Houses around the world are built of different materials.
Materials can be natural or made by people.
Natural materials are mud, stones, trees and other plants.
Bricks, cement, and metal are materials made by people.
Houses of nomadic people
In earlier times people didn't build houses. They lives in caves. Some travelled, carrying tents with them. The tents were made of the skins of animals and were easy to move and light to carry. People who moved from place to place were known as nomadic people.
Here are some examples of how people in different parts of the world built houses using easily obtained materials
Houses of wood and felt: Yurts
Today in Mongolia, and other parts of Central Asia, the people who live as herders of sheep and horses, shelter in yurts (or gers) which are portable, folding homes. To the Mongolians, the word yurt means 'home'. They set up their yurts in places where water is easy to get, and where there is grass for their horses and sheep. The yurt has a light wooden frame over which a felt cover, made from sheep's wool, is stretched. The felt gives protection from the weather and insulates against cold and heat.
About 10 000 years ago people began to build houses. The type of house they built and the materials they used depended on where they lives. If it was in a cold place they built a house with a place for a fire inside. There was usually only one room in the house and the fire was placed in the centre of the room. A hole in the roof let the smoke escape. Chimneys weren't invented yet.
Materials used might have included wood, other plants and animal skins. The roof would be thatched (made of plants) or wooden tiles called shingles. The roof would slope so that rain and snow would slide off. The floor of the house was just the ground. The animals kept by the people shared the house or were kept in a second room nearby.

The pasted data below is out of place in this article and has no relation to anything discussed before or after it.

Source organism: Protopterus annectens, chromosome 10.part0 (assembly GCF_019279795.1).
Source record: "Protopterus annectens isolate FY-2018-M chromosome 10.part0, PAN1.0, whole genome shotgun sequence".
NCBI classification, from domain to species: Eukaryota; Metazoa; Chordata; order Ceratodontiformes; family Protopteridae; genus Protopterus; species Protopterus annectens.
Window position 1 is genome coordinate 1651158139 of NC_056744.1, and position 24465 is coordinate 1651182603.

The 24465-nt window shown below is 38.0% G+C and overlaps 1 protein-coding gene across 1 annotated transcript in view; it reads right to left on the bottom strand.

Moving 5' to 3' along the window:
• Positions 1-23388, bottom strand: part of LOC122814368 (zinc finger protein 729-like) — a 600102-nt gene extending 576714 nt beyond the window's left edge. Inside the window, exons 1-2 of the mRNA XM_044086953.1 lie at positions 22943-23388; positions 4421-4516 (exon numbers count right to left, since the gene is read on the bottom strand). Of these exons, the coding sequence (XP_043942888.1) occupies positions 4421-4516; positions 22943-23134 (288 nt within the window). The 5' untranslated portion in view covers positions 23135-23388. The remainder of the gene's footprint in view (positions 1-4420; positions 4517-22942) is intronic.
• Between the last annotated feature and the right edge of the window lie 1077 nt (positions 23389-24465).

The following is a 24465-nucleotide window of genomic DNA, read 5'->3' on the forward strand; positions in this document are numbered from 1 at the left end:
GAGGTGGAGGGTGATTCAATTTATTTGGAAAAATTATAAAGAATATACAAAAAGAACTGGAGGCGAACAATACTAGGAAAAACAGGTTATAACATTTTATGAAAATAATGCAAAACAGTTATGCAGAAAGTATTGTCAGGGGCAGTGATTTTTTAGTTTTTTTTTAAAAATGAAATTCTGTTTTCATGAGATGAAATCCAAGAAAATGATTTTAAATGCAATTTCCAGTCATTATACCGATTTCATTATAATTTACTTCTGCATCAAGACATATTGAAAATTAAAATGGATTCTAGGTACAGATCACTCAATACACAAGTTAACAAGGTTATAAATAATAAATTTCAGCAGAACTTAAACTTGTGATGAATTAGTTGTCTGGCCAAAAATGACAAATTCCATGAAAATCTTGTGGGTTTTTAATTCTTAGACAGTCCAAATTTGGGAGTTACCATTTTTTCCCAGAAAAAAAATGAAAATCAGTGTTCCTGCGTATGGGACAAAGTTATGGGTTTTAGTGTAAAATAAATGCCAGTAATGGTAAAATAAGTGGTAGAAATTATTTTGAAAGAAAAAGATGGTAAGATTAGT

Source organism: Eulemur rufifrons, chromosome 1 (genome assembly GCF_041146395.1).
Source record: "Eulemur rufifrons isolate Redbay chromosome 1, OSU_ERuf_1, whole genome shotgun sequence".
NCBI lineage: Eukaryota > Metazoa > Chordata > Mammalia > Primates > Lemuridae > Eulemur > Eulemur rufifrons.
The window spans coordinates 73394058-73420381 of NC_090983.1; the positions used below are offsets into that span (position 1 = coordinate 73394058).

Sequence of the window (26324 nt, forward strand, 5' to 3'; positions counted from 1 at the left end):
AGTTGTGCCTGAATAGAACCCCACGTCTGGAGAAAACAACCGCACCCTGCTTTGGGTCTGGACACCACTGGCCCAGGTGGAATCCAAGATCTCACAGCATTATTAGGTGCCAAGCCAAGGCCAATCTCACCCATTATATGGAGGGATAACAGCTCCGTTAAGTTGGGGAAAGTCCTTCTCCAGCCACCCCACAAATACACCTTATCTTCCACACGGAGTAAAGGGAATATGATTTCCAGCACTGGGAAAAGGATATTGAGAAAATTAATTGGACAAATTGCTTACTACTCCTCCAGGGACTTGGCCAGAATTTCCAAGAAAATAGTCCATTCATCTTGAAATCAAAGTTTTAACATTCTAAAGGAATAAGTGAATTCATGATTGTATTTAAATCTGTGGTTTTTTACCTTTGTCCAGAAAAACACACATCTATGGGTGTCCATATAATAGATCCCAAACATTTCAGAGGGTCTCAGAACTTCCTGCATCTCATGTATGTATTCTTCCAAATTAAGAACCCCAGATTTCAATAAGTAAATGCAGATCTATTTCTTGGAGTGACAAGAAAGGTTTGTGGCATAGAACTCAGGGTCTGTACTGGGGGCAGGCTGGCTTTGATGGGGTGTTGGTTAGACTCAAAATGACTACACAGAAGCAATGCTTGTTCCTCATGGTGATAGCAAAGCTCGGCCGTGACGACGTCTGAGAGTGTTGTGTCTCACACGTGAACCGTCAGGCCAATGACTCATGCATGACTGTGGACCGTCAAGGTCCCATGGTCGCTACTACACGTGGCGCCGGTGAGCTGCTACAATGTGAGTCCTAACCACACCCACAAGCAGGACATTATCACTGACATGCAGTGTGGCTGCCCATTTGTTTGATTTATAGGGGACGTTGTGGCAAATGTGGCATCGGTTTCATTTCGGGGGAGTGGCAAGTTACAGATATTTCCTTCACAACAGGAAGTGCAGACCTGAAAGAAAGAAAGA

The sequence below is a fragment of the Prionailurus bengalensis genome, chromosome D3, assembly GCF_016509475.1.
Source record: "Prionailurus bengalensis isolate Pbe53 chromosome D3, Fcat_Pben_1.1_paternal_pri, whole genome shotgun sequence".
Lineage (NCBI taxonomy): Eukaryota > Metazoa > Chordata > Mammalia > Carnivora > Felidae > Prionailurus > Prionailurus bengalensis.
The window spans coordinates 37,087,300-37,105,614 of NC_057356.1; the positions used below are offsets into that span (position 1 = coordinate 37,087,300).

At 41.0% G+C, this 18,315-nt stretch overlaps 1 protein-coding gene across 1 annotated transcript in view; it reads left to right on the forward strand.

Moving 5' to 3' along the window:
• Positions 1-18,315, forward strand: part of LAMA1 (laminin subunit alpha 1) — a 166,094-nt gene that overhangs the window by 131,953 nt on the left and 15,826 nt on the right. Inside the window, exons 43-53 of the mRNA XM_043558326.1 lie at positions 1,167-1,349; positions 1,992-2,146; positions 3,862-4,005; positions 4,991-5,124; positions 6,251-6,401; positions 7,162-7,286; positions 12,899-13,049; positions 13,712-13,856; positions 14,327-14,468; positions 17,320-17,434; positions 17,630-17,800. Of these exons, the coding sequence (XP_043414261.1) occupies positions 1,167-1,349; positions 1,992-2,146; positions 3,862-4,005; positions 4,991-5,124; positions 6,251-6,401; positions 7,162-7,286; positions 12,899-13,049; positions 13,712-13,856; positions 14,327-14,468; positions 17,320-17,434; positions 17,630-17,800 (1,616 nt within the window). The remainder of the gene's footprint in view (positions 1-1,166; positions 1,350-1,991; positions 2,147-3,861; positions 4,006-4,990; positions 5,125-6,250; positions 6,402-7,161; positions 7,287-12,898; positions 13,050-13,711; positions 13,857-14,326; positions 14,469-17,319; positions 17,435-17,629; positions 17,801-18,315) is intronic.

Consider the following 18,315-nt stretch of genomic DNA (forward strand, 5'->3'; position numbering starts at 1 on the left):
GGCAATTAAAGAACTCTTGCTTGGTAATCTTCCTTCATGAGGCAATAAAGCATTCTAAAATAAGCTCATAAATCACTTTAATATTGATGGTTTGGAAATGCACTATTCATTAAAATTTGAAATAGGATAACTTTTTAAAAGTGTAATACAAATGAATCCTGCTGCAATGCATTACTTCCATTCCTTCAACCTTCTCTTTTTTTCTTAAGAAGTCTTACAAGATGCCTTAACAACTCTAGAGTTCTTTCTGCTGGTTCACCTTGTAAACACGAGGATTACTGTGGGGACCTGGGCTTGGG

Houses of mud and timber: Tulou
In many parts of China, and since the 1300s, people have lived in large groups, inside the high mud walls of a tulou. Tulou means 'earth building'. Inside there can be up to 250 identical rooms or apartments built around a courtyard. The building are made of wood, including the tiles on the roof. In the courtyard people can cook, wash and dry clothes and children can play. Families also gather there for celebrations.
At first, the tulou were safe places that protected the people from raiding bandits.
Houses of mud bricks, timber and straw
In hot places, and where there wasn't much wood, people made mud bricks and build a house with them. The roof was flat and people could sleep safely there on hot nights. Several houses were built inside a walled courtyard and the animals would be kept in the yard.
Today, in Togo, a part of West Africa, Tata houses are built with wood, handmade bricks and straw. There are usually fives buildings inside and each has two-storeys. Goats, sheep, and guinea fowl live on the ground floor where there is also a place for cooking. Spirits of the living and dead are also believed to live on the ground floor! The top floor, open to the sky, is where people sleep, and in times past, watched for enemies. The towers of the tata, with thatched roofs of straw, are used to store grain.
Houses of bamboo and grass: Tongkonan
These houses in a traditional Torajan village on Sulawesi, Indonesia are made from timber, bamboo and grass. The wooden houses are built off the ground on stilts and have wooden floors. The walls are highly decorated with carvings of plants and buffalo. traditionally the tongkonan had thatched roofs, but those built today usually have roofs made of sheets of iron.
Houses of ice and snow
Igloos were built by the people of the Arctic region of Canada and Greenland.
The Inuit also built them. An igloo is also called a snow house or a snow hut. An igloo is often a temporary shelter built during a hunting trip. Larger igloos were built for families.
The Inuit also built houses with whale bones and animal hides. They used snow to insulate their houses, because air pockets trapped in the snow helped keep out the cold.
Houses of rock and stone
Thousands of years ago people carved houses out of the soft rock in the Göreme Valley, of Cappadocia,Turkey. The site is protected and is a World Heritage Site.